Guide for Biodegradable Materials
There are many different types of biodegradable materials in the market. Few of them are processed naturally in the environment, such as Chitin. Other degradable materials are synthesized chemically. Through special processes, we could obtain material that meed our requirement. The most used is polylactide series and polycaprolactone.
In this post, we will explain all the details about biodegradable materials.
What Does Biodegradable Material Mean?
Plastics take many years to degrade, and these biodegradable alternatives are important for the future of the planet. In fact, many governments are taking steps to ban single use plastics. As a result, there is a rise in the development of biodegradable materials used in different ways in three-dimensional printing.
What Makes a Material Biodegradable?
Biodegradable materials are made from natural ingredients that can degrade. This is achieved by minimizing the amount of processing the material goes through. The material needs to be plant-based, animal-based, or mineral-based to biodegrade, and how quickly it can do so is determined by how much it has been altered from its original state.
Examples of Biodegradable Materials
1.PLLA (poly-l lactide)
Poly-L Lactide is a biodegradable polymer that is often used in medical devices and pharmaceutical applications. It can be used to fabricate resorbable medical devices that degrade over time in physiological conditions.
This material is one of the easiest and most affordable polymers to use for this application. For example, they can be used to make a coronary stent and for bone tissue engineering. PLLA is able to degrade into lactic acid and breaks down over six months to two years in the human body. This makes it a great material for medical implants, including screws, plates, pins, and rods.
2. PDLLA (poly-d l-lactic acid)
PDLLA is a polymer obtained from the DL lactide, and it has a different structure from polymers obtained using only the L-lactide or the D-lactide. It is considered to be amorphous because the polymer is composed randomly of the repeating L-lactide and D-lactide units. It is mainly applied as dental devices or coatings.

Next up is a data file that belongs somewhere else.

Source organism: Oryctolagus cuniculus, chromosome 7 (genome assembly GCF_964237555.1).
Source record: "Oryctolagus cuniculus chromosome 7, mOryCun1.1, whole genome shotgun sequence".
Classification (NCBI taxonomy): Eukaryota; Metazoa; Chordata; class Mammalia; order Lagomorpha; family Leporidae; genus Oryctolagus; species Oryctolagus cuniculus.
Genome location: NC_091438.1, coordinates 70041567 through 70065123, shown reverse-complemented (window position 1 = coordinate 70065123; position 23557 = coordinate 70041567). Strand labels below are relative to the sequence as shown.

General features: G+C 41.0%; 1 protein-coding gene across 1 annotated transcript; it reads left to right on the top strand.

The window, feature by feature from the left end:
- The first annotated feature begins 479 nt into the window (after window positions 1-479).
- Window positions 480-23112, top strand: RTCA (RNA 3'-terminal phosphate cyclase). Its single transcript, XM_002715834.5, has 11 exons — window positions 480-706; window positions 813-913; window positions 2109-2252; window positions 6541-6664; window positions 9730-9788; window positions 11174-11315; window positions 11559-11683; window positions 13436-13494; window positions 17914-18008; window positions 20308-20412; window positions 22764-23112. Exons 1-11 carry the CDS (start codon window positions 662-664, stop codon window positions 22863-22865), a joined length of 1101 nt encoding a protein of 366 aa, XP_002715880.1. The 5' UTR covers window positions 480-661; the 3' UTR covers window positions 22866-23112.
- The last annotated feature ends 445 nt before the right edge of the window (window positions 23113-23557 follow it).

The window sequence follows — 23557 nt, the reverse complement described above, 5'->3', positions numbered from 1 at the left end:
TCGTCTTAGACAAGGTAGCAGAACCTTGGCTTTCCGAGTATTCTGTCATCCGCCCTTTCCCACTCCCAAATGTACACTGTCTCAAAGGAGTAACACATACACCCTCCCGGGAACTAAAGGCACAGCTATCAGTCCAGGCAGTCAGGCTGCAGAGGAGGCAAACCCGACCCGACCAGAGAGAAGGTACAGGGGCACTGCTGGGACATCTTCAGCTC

PDLLA does not show a melting point, and it can be used as the coating for a suture. It is known to degrade faster than other polymer blends.
3. PCL (polycaprolactone)
Polycaprolactone is a biodegradable polyester that has a low melting point of close to 60 degrees Celsius. Its glass transition temperature is -60 degrees Celsius, and it is resistant to water, oil, solvents, and more. It is degraded by hydrolysis, and it can be used as a biodegradable implant material for the human body. It is successfully used in facial implants and other applications. It can also be used in targeted drug delivery.
4. PLGA (poly lactic co glycolic acid)
PGLA is obtained by the ring-opening co-polymerization of glycolide and lactide as monomers. Lactide has three optical isomers, so the copolymer is glycolide and L-Lactide is abbreviated to PLGA. Its primary use is as an absorbed suture. PGLA, with its higher content of glycolide.
PLGA is rigid and less flexible, which makes it good for drug delivery, stents, sutures, and more. It is a biodegradable and absorbable polymer.